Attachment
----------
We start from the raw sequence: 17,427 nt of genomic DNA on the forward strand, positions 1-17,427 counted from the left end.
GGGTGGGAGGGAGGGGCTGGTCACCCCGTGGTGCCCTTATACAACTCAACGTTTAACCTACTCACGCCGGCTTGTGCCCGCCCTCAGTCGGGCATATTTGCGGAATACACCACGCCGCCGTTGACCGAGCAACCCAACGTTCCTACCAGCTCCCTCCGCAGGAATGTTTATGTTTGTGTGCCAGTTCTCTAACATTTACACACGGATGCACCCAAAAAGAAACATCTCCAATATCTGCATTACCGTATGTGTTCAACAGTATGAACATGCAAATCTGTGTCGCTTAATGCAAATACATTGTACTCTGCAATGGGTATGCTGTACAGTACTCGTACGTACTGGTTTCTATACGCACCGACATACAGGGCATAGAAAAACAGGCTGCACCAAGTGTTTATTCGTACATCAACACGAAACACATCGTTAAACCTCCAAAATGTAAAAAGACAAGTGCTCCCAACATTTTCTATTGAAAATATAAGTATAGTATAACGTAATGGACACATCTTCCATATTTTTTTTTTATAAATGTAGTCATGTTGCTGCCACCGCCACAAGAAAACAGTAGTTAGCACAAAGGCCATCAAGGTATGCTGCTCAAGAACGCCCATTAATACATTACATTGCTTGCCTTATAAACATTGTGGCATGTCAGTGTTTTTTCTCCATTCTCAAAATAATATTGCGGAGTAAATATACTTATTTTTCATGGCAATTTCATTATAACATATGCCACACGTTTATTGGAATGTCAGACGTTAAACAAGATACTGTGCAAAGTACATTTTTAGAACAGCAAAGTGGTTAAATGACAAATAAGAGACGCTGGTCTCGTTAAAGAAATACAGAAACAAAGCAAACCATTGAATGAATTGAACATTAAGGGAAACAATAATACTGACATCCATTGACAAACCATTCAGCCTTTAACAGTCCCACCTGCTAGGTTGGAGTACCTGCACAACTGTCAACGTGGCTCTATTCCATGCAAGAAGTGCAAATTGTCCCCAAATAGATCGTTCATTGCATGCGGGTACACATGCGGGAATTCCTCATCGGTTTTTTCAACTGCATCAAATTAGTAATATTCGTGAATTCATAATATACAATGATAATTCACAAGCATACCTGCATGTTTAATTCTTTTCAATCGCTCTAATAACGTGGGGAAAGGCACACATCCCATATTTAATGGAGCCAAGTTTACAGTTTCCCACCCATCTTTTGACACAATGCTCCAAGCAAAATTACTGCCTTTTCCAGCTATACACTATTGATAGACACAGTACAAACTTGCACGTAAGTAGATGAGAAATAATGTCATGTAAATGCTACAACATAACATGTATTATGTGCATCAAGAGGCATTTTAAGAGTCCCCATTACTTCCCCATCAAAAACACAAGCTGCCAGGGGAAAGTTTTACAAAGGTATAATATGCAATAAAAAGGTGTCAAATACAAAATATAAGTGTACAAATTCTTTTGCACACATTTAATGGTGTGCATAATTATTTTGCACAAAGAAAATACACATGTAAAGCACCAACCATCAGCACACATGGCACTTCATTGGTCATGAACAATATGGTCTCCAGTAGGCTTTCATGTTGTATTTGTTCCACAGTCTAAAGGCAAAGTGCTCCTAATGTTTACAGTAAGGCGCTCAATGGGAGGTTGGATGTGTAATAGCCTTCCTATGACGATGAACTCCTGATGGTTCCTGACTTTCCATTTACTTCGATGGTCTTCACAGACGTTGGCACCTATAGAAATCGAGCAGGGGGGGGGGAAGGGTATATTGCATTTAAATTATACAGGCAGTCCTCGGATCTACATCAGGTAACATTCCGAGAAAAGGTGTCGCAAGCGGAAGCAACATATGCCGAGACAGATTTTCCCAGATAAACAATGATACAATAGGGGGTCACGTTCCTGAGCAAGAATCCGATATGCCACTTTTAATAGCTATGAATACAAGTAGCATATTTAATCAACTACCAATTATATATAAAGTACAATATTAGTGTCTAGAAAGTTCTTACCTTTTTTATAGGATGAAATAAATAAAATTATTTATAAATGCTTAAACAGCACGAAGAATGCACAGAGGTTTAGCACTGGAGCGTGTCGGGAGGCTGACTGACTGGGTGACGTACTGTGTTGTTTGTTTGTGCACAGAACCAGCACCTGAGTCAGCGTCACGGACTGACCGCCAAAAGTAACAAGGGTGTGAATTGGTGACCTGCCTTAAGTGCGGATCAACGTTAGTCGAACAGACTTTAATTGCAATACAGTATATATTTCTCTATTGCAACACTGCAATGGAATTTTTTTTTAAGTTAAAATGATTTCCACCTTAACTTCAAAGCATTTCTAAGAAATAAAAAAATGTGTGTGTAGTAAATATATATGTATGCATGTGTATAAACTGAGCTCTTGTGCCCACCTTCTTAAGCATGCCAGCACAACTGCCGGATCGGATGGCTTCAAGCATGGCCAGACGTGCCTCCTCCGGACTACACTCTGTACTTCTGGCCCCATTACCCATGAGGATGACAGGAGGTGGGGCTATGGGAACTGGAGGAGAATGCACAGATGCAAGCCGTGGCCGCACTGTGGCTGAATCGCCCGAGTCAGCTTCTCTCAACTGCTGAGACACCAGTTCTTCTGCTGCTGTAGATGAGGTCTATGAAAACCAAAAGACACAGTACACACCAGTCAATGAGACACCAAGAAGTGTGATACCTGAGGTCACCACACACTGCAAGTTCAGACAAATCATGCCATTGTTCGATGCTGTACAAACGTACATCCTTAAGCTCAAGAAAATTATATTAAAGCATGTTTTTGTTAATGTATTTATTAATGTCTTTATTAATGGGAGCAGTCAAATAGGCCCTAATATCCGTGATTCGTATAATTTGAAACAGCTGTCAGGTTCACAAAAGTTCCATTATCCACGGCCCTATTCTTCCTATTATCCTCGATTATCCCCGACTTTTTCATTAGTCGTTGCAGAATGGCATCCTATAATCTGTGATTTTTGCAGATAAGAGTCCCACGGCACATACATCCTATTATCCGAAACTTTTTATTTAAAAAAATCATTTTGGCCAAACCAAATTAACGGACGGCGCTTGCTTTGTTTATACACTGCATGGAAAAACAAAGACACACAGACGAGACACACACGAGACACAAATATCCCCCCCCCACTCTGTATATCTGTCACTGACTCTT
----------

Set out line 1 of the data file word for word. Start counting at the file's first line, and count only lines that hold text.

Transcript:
We start from the raw sequence: 17,427 nt of genomic DNA on the forward strand, positions 1-17,427 counted from the left end.